Quick Student Creativity with Remixer

When teachers look to infuse student creativity into lessons, it does not need to be in the form of long-term projects with multiple page rubrics. There is nothing wrong with long-term projects but students should also be able to quickly use some creativity in every lesson. For instance, research indicates drawing is essential for learning. So why not have students use technology for quick drawing? For more about that and links to the research, please read my blog post, Comparing and Contrasting Google’s Actual Drawing Apps.

I recently discovered a nice website students can use to quickly create: Remixer. I discovered this tool in Louise Jones’s Playful Productivity slide deck. Remixer describes itself as, “…a web app that aims to provide people with a visual voice, especially to those who might not consider themselves “arty” – or who don’t have the graphical tools to create.”

Remixer allows users to remix visual files people have already created. It has seventeen templates for “remixing.” The four I like most for student creativity are trading cards, postcards, Periodic Table element squares, and timelines.

Trading Cards

Remixer is a product of Visual Thinkery which is based in London. The site calls its trading card tool, “Top Trumps,” a reference to card games. The word “trump” connotes something very different here in the United States. Besides the unfortunate name choice, this can be a great tool for having students create cards to help them study. Here are French Revolution cards I created with this tool:

  • Estates-General (1789)
  • Sans-culottes

I used the Colorzilla Google Chrome extension to hide the “Top Trumps” logo as best I could by grabbing the most prominent color in the lower-right corner of the images and setting it to the logo color:

Animated GIF demonstrating how to use Colorzilla to hide the "Top Trumps" logo.
Colorzilla can help hide the “Top Trumps” logo.


Another Remixer tool allows students to create postcards. This is a nice way to have students quickly demonstrate creativity and apply what they have learned:

  • To: The Third Estate From: King Louis XVI.
  • To: The French People From: The National Assembly.
  • To: The French People From: Parisian Peasants.
  • To: King Louis XVI and Queen Marie Antoinette From: The Women of Paris.
  • To: The French People From: The Committee of Public Safety.
  • To: The French People From: The Convention.
  • To: The Corday Family From: Charlotte Corday.
  • To: The French People From: Napoleon Bonaparte.

Element Squares

Another Remixer tool allows users to create element squares inspired by the Periodic Table. This is a great way for students to make connections and have some fun with quick communication:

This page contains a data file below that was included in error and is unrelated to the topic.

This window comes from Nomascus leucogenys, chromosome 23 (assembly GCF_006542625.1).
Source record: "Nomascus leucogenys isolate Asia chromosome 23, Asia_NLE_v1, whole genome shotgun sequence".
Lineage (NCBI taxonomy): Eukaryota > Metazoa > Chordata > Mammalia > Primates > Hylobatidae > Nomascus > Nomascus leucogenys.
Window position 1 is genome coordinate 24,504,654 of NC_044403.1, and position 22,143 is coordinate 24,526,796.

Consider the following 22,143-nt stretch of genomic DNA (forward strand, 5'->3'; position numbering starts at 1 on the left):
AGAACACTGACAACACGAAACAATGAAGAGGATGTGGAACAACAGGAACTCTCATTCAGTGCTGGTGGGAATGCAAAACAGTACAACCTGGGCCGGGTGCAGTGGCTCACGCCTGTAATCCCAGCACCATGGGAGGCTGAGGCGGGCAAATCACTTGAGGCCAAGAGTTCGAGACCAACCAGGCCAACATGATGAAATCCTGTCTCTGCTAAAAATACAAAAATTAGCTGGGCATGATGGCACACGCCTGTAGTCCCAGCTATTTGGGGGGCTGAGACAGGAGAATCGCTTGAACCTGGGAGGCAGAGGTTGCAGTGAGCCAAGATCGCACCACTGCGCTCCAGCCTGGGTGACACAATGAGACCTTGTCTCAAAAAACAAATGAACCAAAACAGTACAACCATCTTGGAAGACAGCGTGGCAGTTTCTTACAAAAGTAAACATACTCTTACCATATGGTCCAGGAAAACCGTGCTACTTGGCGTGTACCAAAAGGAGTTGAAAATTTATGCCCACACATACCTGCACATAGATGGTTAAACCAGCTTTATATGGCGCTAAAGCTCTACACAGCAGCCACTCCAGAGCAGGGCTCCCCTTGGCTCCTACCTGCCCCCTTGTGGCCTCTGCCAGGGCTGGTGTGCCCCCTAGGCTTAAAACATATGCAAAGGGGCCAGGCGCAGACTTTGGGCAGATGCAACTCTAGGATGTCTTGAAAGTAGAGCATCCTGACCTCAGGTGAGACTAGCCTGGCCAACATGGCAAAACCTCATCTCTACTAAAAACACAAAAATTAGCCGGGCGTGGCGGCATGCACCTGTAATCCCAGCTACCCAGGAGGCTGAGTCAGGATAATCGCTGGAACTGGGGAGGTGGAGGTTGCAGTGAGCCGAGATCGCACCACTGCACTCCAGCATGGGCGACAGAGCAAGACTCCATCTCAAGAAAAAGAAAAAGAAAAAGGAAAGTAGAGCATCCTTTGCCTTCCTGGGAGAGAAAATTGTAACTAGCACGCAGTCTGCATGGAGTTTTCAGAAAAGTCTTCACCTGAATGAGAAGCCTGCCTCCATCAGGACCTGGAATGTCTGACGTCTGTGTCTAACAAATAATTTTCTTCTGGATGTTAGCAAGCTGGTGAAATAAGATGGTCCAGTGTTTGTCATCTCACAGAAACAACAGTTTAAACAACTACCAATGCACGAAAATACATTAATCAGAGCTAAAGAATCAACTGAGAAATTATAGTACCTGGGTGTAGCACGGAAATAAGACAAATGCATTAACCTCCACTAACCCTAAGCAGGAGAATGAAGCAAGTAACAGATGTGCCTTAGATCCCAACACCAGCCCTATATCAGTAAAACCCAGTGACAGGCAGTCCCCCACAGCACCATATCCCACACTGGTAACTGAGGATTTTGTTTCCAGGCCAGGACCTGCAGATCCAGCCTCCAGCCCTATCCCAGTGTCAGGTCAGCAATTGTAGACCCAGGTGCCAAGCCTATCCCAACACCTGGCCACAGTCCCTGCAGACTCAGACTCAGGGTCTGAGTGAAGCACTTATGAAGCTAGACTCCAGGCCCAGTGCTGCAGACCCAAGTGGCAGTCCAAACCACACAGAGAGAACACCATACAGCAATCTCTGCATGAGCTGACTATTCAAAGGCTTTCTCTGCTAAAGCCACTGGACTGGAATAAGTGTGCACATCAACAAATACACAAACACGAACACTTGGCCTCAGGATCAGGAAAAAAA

• 1) 1st Estate
  • 2) 2nd Estate
  • 3: 3rd Estate
  • Lo
  • De
  • Br
  • Ti


Remixer has a timeline creator tool called Storylines. It generates timeline images with 2 to 5 images. I created two four-image timelines to quickly display important Napoleon events:

  • Napoleon Timeline Events 1 through 4
  • Napoleon Timeline Events 5 through 8

Tips for Using Remixer with Students

  • Students can sign in to Remixer but it is not necessary to use the tool. If students sign in, they can publish their work for remixing. This could lead to students copying each other. Here are two ways to address this:
    • Require students to not register with the site and not publish their work. Students would simply download their creation instead. Or better yet:
    • Give groups of students different tasks that they cannot copy from other groups. For example, group 1 writes a postcard from King Louis VXI to the Third Estate, group 2 writes a postcard from the National Assembly to the people of France, etc.
  • If using the Top Trumps tool for making trading cards, have the conversation with students that “Top Trumps” refers to card games, not President Trump.
  • My favorite aspect of Remixer is that it limits characters students can use. Playing cards, postcards, and element squares have fewer characters than a tweet. What a great way to get students to be concise! That also means Remixer is not the right tool to use when students are expected to write detailed text.

What do you think? Will you use Remixer with your students for quick creativity? If so, how? Please comment below or connect with me on Twitter, @TomEMullaney.

Does your school, organization, or conference need professional development to help teachers make the most of Remixer and other edtech tools for creativity? Have a look at some of my offerings and connect with me on Twitter.

Photo by Bongani Ngcobo on Unsplash.

French Revolution images from the Wikimedia Commons:


1 Comment

Leave a Reply

Fill in your details below or click an icon to log in:

WordPress.com Logo

You are commenting using your WordPress.com account. Log Out /  Change )

Facebook photo

You are commenting using your Facebook account. Log Out /  Change )

Connecting to %s